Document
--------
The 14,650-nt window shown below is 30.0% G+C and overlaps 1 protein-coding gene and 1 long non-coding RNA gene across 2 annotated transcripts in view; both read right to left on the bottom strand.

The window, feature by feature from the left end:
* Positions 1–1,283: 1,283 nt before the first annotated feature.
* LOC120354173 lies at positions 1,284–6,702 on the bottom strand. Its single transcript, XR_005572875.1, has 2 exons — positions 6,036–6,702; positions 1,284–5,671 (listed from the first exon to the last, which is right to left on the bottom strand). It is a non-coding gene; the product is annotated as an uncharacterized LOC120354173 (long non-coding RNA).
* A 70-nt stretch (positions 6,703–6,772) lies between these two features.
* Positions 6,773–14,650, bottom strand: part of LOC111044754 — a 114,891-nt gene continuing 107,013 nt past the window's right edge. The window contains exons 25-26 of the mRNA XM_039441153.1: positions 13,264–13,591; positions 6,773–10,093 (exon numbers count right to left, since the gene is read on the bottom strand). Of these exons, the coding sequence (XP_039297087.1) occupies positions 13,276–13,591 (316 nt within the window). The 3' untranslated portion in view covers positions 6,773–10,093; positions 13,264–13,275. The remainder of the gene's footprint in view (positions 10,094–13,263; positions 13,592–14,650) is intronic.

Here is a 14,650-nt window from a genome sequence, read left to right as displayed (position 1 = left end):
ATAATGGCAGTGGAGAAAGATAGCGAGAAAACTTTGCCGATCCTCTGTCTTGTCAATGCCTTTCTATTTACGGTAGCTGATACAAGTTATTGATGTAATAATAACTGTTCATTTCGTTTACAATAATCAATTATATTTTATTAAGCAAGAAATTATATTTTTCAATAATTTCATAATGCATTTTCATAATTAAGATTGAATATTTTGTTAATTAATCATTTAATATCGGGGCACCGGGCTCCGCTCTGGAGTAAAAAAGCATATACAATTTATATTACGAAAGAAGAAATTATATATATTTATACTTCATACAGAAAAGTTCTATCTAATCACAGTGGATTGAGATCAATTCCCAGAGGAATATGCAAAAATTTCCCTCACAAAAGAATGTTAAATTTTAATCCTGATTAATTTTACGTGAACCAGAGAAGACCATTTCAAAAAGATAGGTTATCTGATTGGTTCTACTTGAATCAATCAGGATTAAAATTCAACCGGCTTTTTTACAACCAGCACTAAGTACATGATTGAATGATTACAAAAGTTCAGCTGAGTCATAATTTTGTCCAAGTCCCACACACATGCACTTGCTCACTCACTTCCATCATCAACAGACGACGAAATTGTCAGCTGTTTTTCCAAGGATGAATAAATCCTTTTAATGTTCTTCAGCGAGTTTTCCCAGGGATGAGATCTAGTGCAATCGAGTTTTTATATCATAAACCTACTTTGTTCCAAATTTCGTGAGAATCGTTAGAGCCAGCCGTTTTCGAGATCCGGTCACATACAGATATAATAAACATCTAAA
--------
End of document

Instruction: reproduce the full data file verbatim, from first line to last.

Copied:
The 14,650-nt window shown below is 30.0% G+C and overlaps 1 protein-coding gene and 1 long non-coding RNA gene across 2 annotated transcripts in view; both read right to left on the bottom strand.

The window, feature by feature from the left end:
* Positions 1–1,283: 1,283 nt before the first annotated feature.
* LOC120354173 lies at positions 1,284–6,702 on the bottom strand. Its single transcript, XR_005572875.1, has 2 exons — positions 6,036–6,702; positions 1,284–5,671 (listed from the first exon to the last, which is right to left on the bottom strand). It is a non-coding gene; the product is annotated as an uncharacterized LOC120354173 (long non-coding RNA).
* A 70-nt stretch (positions 6,703–6,772) lies between these two features.
* Positions 6,773–14,650, bottom strand: part of LOC111044754 — a 114,891-nt gene continuing 107,013 nt past the window's right edge. The window contains exons 25-26 of the mRNA XM_039441153.1: positions 13,264–13,591; positions 6,773–10,093 (exon numbers count right to left, since the gene is read on the bottom strand). Of these exons, the coding sequence (XP_039297087.1) occupies positions 13,276–13,591 (316 nt within the window). The 3' untranslated portion in view covers positions 6,773–10,093; positions 13,264–13,275. The remainder of the gene's footprint in view (positions 10,094–13,263; positions 13,592–14,650) is intronic.

Here is a 14,650-nt window from a genome sequence, read left to right as displayed (position 1 = left end):
ATAATGGCAGTGGAGAAAGATAGCGAGAAAACTTTGCCGATCCTCTGTCTTGTCAATGCCTTTCTATTTACGGTAGCTGATACAAGTTATTGATGTAATAATAACTGTTCATTTCGTTTACAATAATCAATTATATTTTATTAAGCAAGAAATTATATTTTTCAATAATTTCATAATGCATTTTCATAATTAAGATTGAATATTTTGTTAATTAATCATTTAATATCGGGGCACCGGGCTCCGCTCTGGAGTAAAAAAGCATATACAATTTATATTACGAAAGAAGAAATTATATATATTTATACTTCATACAGAAAAGTTCTATCTAATCACAGTGGATTGAGATCAATTCCCAGAGGAATATGCAAAAATTTCCCTCACAAAAGAATGTTAAATTTTAATCCTGATTAATTTTACGTGAACCAGAGAAGACCATTTCAAAAAGATAGGTTATCTGATTGGTTCTACTTGAATCAATCAGGATTAAAATTCAACCGGCTTTTTTACAACCAGCACTAAGTACATGATTGAATGATTACAAAAGTTCAGCTGAGTCATAATTTTGTCCAAGTCCCACACACATGCACTTGCTCACTCACTTCCATCATCAACAGACGACGAAATTGTCAGCTGTTTTTCCAAGGATGAATAAATCCTTTTAATGTTCTTCAGCGAGTTTTCCCAGGGATGAGATCTAGTGCAATCGAGTTTTTATATCATAAACCTACTTTGTTCCAAATTTCGTGAGAATCGTTAGAGCCAGCCGTTTTCGAGATCCGGTCACATACAGATATAATAAACATCTAAA